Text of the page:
Monday, 28 April 2008


'She loves me cos I'm smooth like Bugsy Malone
Don't need the cologne it's past that,
Linked her when I had a black star tat
Late one night it was cold like Spartak... Moscow.'

Floating Thruda Sky. Roll Deep; 'Rules + Regulations', 2007.

One of the best four bars I've ever heard.

Wednesday, 9 April 2008

Chipmunk, Double S & Shalo - Let's Change

Always Recordings are certainly putting across a big impression, with its good organisation and a roster of promising, upcoming artists grabbing attention in a scene that sometimes lacks professionalism.

This song is called Let’s Change, featuring Chipmunk, Double S, Shalo Kid and vocalist Anisa. The track is a fair effort, and it holds the line quite well given the sensitive subject matter and the MCs, while at moments coming close to being ‘preachy’, just about avoid it.

The track is a slower tempo to what the artists featured would usually jump on, with no trademark skippy flows from Double S here. The song could feature on a forthcoming project, perhaps 'Money's The Motive', but I can't really see it. Chipmunk's album? Time will tell.

Let’s Change is dedicated to the teenager Adam Regis, who was killed amongst a spate of teenage murders in London that got attention in the national media last year. Rest in Peace.

Friday, 4 April 2008

Skepta Freestyle - Tim and Barry TV

Skepta Freestyle

It really wasn’t that long ago when people were saying Skepta needed more bars. These aren’t particularly ‘new’, but by the same point its rarer to hear that Skepta is in the ‘top four crews’ these days.

I remember a set with Flow Dan from last year, and his more recent bars over Silencer’s World War 4 really did the beat justice. Even on the JME producer takeover on Cameo’s 1xtra show, his role as ‘the stig’ was a good idea and he seemingly had ‘bars for days’, whether on Plastician’s laid-back Clouds or Maniac’s more intense Star in the Making Remix.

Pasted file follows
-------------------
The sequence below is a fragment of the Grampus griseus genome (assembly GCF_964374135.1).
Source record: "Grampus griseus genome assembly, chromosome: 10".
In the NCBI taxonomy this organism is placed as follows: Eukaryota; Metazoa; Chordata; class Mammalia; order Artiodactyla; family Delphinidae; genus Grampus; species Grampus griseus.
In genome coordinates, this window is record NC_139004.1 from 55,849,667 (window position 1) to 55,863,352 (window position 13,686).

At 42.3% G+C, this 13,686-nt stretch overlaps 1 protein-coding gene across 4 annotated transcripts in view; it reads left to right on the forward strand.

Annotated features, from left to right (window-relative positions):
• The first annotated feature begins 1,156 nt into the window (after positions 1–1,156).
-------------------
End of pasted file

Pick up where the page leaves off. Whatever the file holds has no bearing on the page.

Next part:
It seems a bit of a shame that, in my opinion, the one-line flows don’t adapt particularly well to songs. Nokia Charger Wire and Skankin’ Ting are OK, but not really an In A Corner or even a Blood, Sweat and Tears. With songs like that, ‘Greatest Hits’ did things right, and just a bit more of that could have given the album a much better reception. ‘Microphone Champion’ awaits.

Devilman Freestyle

I assume Skepta is busy enough with his album project, busy enough to ignore Devilman sending for him and his brother. It was a great clash on ‘Lord of the Mics’, but Skepta won it despite credit coming for Devilman, so its best to leave it at that. It seems a bit ironic that, while riding his own 4x4 production, he says that ‘you and your brother make shit beats, that’s why you’ll never hear Devilman flow on them’.

He’s not fooling anyone, despite his ever-increasing comic value:

'You bitch, you think I won't hit you because you're a woman?
Huh? Huh?
Look at me when I'm talking to yooouuuuuuu...'

If it was her that put 'the dirty poison' in the 'fried rice', she deserved it.

Thursday, 3 April 2008

Ghetto: Freedom of Speech Review

‘I’ve heard more than a couple riddims all seven Tunnel Visions, and I would just like to say, you can take three of the best from each, put ‘em together and I bet it’s not better than Freedom of Speech…’